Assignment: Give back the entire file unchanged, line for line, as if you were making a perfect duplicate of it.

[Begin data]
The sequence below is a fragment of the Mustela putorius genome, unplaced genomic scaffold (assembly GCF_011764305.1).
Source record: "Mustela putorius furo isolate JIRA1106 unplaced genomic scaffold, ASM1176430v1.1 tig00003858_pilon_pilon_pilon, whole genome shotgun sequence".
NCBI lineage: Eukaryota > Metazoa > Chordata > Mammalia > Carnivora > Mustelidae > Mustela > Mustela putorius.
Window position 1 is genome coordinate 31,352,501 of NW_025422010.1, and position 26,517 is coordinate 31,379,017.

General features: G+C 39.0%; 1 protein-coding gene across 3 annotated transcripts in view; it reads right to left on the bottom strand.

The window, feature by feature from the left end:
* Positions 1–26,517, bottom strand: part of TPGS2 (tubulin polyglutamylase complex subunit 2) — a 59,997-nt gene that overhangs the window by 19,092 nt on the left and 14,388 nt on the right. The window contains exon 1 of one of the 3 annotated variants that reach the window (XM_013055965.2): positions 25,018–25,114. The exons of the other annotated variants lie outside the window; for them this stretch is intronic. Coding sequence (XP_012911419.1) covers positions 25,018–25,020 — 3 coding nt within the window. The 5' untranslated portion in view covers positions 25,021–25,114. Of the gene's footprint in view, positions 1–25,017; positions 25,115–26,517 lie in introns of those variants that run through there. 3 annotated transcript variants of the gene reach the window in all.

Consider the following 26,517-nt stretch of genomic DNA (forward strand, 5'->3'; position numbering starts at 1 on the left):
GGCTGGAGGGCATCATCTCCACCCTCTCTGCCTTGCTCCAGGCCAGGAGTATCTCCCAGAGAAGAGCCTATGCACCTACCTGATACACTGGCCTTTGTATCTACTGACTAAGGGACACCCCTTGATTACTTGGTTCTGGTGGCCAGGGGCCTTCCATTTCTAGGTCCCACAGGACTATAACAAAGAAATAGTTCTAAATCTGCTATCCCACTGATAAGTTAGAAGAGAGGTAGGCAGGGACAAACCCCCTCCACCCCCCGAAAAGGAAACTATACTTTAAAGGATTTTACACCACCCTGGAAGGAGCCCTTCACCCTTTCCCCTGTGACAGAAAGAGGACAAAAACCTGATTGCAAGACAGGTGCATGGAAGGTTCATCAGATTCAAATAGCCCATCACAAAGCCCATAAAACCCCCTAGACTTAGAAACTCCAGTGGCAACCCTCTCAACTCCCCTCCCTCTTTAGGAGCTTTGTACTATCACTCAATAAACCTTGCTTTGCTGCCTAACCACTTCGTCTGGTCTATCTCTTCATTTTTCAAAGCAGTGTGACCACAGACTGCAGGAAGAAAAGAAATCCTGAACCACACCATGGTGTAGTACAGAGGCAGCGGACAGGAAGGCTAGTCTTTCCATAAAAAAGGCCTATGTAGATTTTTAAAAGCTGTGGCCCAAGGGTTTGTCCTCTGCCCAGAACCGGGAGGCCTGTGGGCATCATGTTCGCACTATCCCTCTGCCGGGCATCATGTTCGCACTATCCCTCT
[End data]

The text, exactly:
The sequence below is a fragment of the Mustela putorius genome, unplaced genomic scaffold (assembly GCF_011764305.1).
Source record: "Mustela putorius furo isolate JIRA1106 unplaced genomic scaffold, ASM1176430v1.1 tig00003858_pilon_pilon_pilon, whole genome shotgun sequence".
NCBI lineage: Eukaryota > Metazoa > Chordata > Mammalia > Carnivora > Mustelidae > Mustela > Mustela putorius.
Window position 1 is genome coordinate 31,352,501 of NW_025422010.1, and position 26,517 is coordinate 31,379,017.

General features: G+C 39.0%; 1 protein-coding gene across 3 annotated transcripts in view; it reads right to left on the bottom strand.

The window, feature by feature from the left end:
* Positions 1–26,517, bottom strand: part of TPGS2 (tubulin polyglutamylase complex subunit 2) — a 59,997-nt gene that overhangs the window by 19,092 nt on the left and 14,388 nt on the right. The window contains exon 1 of one of the 3 annotated variants that reach the window (XM_013055965.2): positions 25,018–25,114. The exons of the other annotated variants lie outside the window; for them this stretch is intronic. Coding sequence (XP_012911419.1) covers positions 25,018–25,020 — 3 coding nt within the window. The 5' untranslated portion in view covers positions 25,021–25,114. Of the gene's footprint in view, positions 1–25,017; positions 25,115–26,517 lie in introns of those variants that run through there. 3 annotated transcript variants of the gene reach the window in all.

Consider the following 26,517-nt stretch of genomic DNA (forward strand, 5'->3'; position numbering starts at 1 on the left):
GGCTGGAGGGCATCATCTCCACCCTCTCTGCCTTGCTCCAGGCCAGGAGTATCTCCCAGAGAAGAGCCTATGCACCTACCTGATACACTGGCCTTTGTATCTACTGACTAAGGGACACCCCTTGATTACTTGGTTCTGGTGGCCAGGGGCCTTCCATTTCTAGGTCCCACAGGACTATAACAAAGAAATAGTTCTAAATCTGCTATCCCACTGATAAGTTAGAAGAGAGGTAGGCAGGGACAAACCCCCTCCACCCCCCGAAAAGGAAACTATACTTTAAAGGATTTTACACCACCCTGGAAGGAGCCCTTCACCCTTTCCCCTGTGACAGAAAGAGGACAAAAACCTGATTGCAAGACAGGTGCATGGAAGGTTCATCAGATTCAAATAGCCCATCACAAAGCCCATAAAACCCCCTAGACTTAGAAACTCCAGTGGCAACCCTCTCAACTCCCCTCCCTCTTTAGGAGCTTTGTACTATCACTCAATAAACCTTGCTTTGCTGCCTAACCACTTCGTCTGGTCTATCTCTTCATTTTTCAAAGCAGTGTGACCACAGACTGCAGGAAGAAAAGAAATCCTGAACCACACCATGGTGTAGTACAGAGGCAGCGGACAGGAAGGCTAGTCTTTCCATAAAAAAGGCCTATGTAGATTTTTAAAAGCTGTGGCCCAAGGGTTTGTCCTCTGCCCAGAACCGGGAGGCCTGTGGGCATCATGTTCGCACTATCCCTCTGCCGGGCATCATGTTCGCACTATCCCTCT